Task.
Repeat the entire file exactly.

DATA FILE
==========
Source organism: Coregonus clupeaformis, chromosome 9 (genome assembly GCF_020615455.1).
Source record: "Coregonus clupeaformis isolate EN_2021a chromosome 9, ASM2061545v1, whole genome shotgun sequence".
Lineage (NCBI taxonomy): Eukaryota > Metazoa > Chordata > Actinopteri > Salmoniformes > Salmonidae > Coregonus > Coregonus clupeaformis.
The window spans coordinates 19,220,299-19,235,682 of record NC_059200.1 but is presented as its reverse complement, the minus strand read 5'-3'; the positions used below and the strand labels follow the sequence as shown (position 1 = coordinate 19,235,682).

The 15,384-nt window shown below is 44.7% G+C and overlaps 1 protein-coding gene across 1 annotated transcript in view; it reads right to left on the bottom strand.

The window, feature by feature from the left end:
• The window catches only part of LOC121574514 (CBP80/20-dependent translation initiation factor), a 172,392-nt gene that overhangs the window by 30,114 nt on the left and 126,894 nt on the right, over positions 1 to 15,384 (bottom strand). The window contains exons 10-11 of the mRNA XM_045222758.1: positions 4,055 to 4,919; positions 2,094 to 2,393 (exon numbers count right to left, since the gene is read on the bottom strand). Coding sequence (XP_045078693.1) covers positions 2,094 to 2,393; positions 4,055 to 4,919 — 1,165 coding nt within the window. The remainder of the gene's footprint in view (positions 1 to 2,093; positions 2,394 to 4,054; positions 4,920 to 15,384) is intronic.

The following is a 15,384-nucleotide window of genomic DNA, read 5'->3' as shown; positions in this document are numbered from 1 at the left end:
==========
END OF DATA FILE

Source organism: Coregonus clupeaformis, chromosome 9 (genome assembly GCF_020615455.1).
Source record: "Coregonus clupeaformis isolate EN_2021a chromosome 9, ASM2061545v1, whole genome shotgun sequence".
Lineage (NCBI taxonomy): Eukaryota > Metazoa > Chordata > Actinopteri > Salmoniformes > Salmonidae > Coregonus > Coregonus clupeaformis.
The window spans coordinates 19,220,299-19,235,682 of record NC_059200.1 but is presented as its reverse complement, the minus strand read 5'-3'; the positions used below and the strand labels follow the sequence as shown (position 1 = coordinate 19,235,682).

The 15,384-nt window shown below is 44.7% G+C and overlaps 1 protein-coding gene across 1 annotated transcript in view; it reads right to left on the bottom strand.

The window, feature by feature from the left end:
• The window catches only part of LOC121574514 (CBP80/20-dependent translation initiation factor), a 172,392-nt gene that overhangs the window by 30,114 nt on the left and 126,894 nt on the right, over positions 1 to 15,384 (bottom strand). The window contains exons 10-11 of the mRNA XM_045222758.1: positions 4,055 to 4,919; positions 2,094 to 2,393 (exon numbers count right to left, since the gene is read on the bottom strand). Coding sequence (XP_045078693.1) covers positions 2,094 to 2,393; positions 4,055 to 4,919 — 1,165 coding nt within the window. The remainder of the gene's footprint in view (positions 1 to 2,093; positions 2,394 to 4,054; positions 4,920 to 15,384) is intronic.

The following is a 15,384-nucleotide window of genomic DNA, read 5'->3' as shown; positions in this document are numbered from 1 at the left end: